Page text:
But, knowing their hypocrisy, he said to them, “Why put me to the test? Bring me a denarius and let me look at it.” And they brought one. And he said to them, “Whose likeness and inscription is this?” They said to him, “Caesar’s.” Mark 12:15-16a

This interaction with the religious leaders is full of ironic challenges. Notice how Jesus asks for a coin. Why did he ask for a coin? The obvious answer is that he wanted to make a point with it but the secondary answer is that he didn’t already have a coin. Jesus is a king without a coin to his name. The religious leaders are trying to get Jesus to say something that will make the audience angry. Jesus isn’t content to deflect the question, instead he wants to turn the issue back on them and on the crowd. Which king do you want to follow? Do you want to follow Caesar who is wealthy and has all the power or do you want to follow me, the guy who can’t even illustrate his message without borrowing a coin?

Let’s be honest, some of the teachings of Jesus go against the grain of our natural inclinations. Here, Jesus is going against our desire for security and power. Caesar isn’t the only one who has possessions in this story. Jesus says, give to Caesar what is Caesar’s and to God what is God’s. Just like the image of Caesar was on the coin, the image of God is on each human life. We are made in the image of God after all. In Jesus’ kingdom you don’t need coins to have influence. So what do you need to have influence in Jesus’ kingdom? We need to submit ourselves to the way of Jesus, offering to God what is God’s (our own lives). As we begin to live differently that gives us great influence in a world that is starving for a restored humanity.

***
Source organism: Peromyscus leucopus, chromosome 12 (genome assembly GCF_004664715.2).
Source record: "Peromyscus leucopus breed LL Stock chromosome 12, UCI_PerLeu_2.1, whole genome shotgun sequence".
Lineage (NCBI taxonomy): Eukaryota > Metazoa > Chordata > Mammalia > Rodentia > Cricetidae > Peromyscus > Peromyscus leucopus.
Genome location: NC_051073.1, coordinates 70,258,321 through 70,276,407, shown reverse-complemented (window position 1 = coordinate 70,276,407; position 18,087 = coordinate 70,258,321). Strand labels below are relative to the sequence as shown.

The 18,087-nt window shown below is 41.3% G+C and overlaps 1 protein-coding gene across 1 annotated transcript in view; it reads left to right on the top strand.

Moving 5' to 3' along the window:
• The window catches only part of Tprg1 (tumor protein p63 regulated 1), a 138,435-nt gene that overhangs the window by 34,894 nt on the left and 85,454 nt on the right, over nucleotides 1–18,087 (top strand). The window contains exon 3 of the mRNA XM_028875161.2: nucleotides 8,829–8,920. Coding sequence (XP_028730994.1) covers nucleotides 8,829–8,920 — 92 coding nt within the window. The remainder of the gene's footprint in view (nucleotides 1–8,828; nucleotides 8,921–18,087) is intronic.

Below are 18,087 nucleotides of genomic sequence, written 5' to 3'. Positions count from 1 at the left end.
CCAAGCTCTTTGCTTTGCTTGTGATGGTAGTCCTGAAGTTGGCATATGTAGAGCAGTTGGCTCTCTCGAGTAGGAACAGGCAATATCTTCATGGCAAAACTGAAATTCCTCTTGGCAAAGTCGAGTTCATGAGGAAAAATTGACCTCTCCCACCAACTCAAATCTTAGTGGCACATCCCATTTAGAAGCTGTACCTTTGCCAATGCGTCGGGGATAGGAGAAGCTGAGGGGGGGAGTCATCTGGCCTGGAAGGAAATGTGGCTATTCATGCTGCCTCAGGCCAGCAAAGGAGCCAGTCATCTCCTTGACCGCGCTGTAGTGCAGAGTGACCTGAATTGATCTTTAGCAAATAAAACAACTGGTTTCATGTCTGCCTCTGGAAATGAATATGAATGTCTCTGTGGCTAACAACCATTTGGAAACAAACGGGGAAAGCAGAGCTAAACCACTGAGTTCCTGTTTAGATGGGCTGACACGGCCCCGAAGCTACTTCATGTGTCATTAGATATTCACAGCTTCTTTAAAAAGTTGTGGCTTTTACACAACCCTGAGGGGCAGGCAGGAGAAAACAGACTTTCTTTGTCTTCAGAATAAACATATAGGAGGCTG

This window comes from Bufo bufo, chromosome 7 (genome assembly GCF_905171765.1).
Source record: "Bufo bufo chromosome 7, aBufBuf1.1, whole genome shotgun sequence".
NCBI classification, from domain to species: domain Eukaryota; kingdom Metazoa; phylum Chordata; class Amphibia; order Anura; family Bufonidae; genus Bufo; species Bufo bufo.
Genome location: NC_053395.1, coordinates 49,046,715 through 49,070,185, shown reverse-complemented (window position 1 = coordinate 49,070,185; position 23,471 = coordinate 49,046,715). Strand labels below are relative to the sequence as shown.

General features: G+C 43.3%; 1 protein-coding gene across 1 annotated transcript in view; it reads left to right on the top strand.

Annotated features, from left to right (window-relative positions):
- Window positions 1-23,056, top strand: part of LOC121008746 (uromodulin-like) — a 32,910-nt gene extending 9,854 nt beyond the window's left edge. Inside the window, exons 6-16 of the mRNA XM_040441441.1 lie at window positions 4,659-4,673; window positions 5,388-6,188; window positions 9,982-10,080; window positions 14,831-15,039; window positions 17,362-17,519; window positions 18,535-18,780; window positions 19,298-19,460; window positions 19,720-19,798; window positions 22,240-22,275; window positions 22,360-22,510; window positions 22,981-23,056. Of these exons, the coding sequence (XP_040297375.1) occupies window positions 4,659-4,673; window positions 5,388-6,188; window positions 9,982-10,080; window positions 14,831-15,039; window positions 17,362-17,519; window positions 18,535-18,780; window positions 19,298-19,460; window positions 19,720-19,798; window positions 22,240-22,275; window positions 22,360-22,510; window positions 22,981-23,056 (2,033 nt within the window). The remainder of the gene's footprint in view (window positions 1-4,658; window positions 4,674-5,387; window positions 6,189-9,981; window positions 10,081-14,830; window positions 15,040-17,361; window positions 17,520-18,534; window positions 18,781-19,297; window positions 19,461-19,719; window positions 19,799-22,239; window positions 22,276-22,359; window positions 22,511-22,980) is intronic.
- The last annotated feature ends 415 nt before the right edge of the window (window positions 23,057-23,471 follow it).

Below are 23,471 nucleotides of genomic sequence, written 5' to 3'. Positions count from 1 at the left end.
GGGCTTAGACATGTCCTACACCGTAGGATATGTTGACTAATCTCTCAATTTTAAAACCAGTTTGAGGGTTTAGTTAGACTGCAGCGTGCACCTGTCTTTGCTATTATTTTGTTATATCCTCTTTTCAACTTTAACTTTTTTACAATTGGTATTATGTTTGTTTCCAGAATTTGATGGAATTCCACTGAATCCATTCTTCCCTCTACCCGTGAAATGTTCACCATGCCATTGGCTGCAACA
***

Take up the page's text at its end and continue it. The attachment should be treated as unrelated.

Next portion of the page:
Jesus doesn’t tell the people to stop giving taxes to Caesar. Instead, he challenges them to give themselves to God. Jesus’ kingdom is one that works from within the empire. It’s a kingdom that pays the tax of the land and then overwrites the land’s authority with a way of love and service.

What does that mean for our situation? It means we can be a part of a political party but we should always influence it from the inside out. The systems of this world are flawed. We don’t need to attack them or avoid them, we simply need to challenge them from within. We change the world not be exiting it but by living in the way of Jesus within the world and influencing it from the inside out.

Take a moment and evaluate the political party you have traditionally been a part of. Notice the blind spots in your political party and challenge those blind spots. What parts of that political party are not aligned with the way of Jesus? You don’t need to leave the party because of those things (there is no perfect party). Simply seek renovation of the party from within it.

By Aaron Bjorklund

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